# Work done by gravity and the minus sign

In summary, the problem is about the rate at which mechanical energy is transferred from the muscles to the altitude (potential energy) of the body. The body gains potential energy and the calculated power reflects how quickly that energy is gained and stored. The lifting force provided by the Marine does positive work while gravity does negative work. The work-energy theorem states that the net work done on an object is equal to the change in its kinetic energy. Therefore, the raising force does positive work on the object. The work done by gravity on the object is the negative of the work done by the raising force, and is equal to the change in gravitational potential energy.
Homework Statement
As in picture
Relevant Equations
Work by gravity = -mgh
Shouldn't work be minus when the man climbing up and force on him is down?
shouldn't the power be also in minus?
Can someone explain to me why is it positive please!

Homework Statement: As in picture
Relevant Equations: Work by gravity = -mgh

Shouldn't work be minus when the man climbing up and force on him is down?
shouldn't the power be also in minus?
Can someone explain to me why is it positive please!
Because it asks for the man's power output, i.e. the rate at which the man does work against gravity. You have calculated the rate at which gravity does work on the man.

MatinSAR, jbriggs444 and malawi_glenn
Mechanical energy can only be transferred from one body to another.
The problem is about the rate at which mechanical energy is transferred from the muscles to the altitude (potential energy) of the body.
From that point of view, the body has gained potential energy (hence, positive work).
The calculated power reflects how quickly that energy has been gained and stored.

Once stored in form of potential energy, it could be transferred to another body.
For example, the man drops down to ground level while a rope around a pulley lifts certain weight up to the altitude he was at.
In that case, the body loses energy (hence, negative work).

On the other hand, the lifted weight has gained potential energy (it has received work or energy; therefore, positive work).

Lnewqban said:
Mechanical energy can only be transferred from one body to another.
The problem is about the rate at which mechanical energy is transferred from the muscles to the altitude (potential energy) of the body.
From that point of view, the body has gained potential energy (hence, positive work).
The calculated power reflects how quickly that energy has been gained and stored.

Once stored in form of potential energy, it could be transferred to another body.
For example, the man drops down to ground level while a rope around a pulley lifts certain weight up to the altitude he was at.
In that case, the body loses energy (hence, negative work).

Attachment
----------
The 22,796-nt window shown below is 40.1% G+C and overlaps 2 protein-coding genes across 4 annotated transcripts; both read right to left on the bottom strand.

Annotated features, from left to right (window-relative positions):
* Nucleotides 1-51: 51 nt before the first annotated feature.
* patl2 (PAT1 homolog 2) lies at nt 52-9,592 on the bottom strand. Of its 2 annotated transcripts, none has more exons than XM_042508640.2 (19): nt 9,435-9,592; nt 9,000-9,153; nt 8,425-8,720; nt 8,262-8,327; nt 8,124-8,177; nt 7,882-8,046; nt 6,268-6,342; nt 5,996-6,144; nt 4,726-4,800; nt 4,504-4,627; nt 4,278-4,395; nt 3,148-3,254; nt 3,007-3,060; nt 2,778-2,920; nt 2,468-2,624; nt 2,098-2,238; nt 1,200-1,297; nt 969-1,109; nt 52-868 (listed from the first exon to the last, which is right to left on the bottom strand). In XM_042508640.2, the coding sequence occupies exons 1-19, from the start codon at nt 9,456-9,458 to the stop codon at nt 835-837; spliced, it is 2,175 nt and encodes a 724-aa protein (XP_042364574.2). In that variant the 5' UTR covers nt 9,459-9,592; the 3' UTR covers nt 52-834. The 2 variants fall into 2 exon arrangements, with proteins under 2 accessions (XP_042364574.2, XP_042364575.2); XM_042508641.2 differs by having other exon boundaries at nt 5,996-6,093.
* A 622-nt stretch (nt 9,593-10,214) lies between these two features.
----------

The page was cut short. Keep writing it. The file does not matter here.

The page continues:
On the other hand, the lifted weight has gained potential energy (it has received work or energy; therefore, positive work).
The terms positive and negative preceding "work" are meaningless if you do not specify the force that does the work. When the body is lifted you say that the body has gained potential energy (correct) and you conclude "hence positive work." That's debatable. There is no default force that does work. The correct conclusion is "hence the lifting force does positive work and gravity does negative work." In this case the lifting force is provided by the Marine. The Marine's power output is positive at the expense of biochemical power generated in the Marine's muscles.

MatinSAR
kuruman said:
The terms positive and negative preceding "work" are meaningless if you do not specify the force that does the work. When the body is lifted you say that the body has gained potential energy (correct) and you conclude "hence positive work." That's debatable. There is no default force that does work. The correct conclusion is "hence the lifting force does positive work and gravity does negative work." In this case the lifting force is provided by the Marine. The Marine's power output is positive at the expense of biochemical power generated in the Marine's muscles.

This part is not clear to me:
The correct conclusion is "... and gravity does negative work."

MatinSAR
Lnewqban said:

This part is not clear to me:
The correct conclusion is "... and gravity does negative work."
When an object is raised the vertical displacement vector ##\vec d## forms an angle of 180° with the force of gravity ##\vec F=m\vec g##. The work done by gravity on the raised object is $$W_g=\vec F\cdot \vec d=Fd\cos(180^{\circ})=Fd(-1)<0.$$ If the object is raised at constant speed, its kinetic energy does not change. By the work-energy theorem the work done by the net force must be zero, therefore the work done by the raising force is the negative of the work done by gravity, i.e. the raising force does positive work on the object.

MatinSAR, paulimerci, Lnewqban and 1 other person
It may also be worth mentioning the role of gravitational potential energy (GPE).

Being a conservative force, gravity has its own ‘energy store’, i.e. GPE.

When gravity does positive work (e.g. accelerating a free-falling stone) the work done by gravity (positive) is the decrease in GPE. Stored GPE is 'used up'.

When gravity does negative work (e.g. when we climb a ladder) the work done by gravity (negative) is the increase in GPE. We increase the stored GPE.

##\text {Work done by gravity} = -\Delta \text {(GPE)}##.

MatinSAR and Lnewqban
kuruman said:
By the work-energy theorem the work done by the net force must be zero, therefore the work done by the raising force is the negative of the work done by gravity, i.e. the raising force does positive work on the object.
Clear now, professor.
Again, thank you.

MatinSAR, berkeman and kuruman

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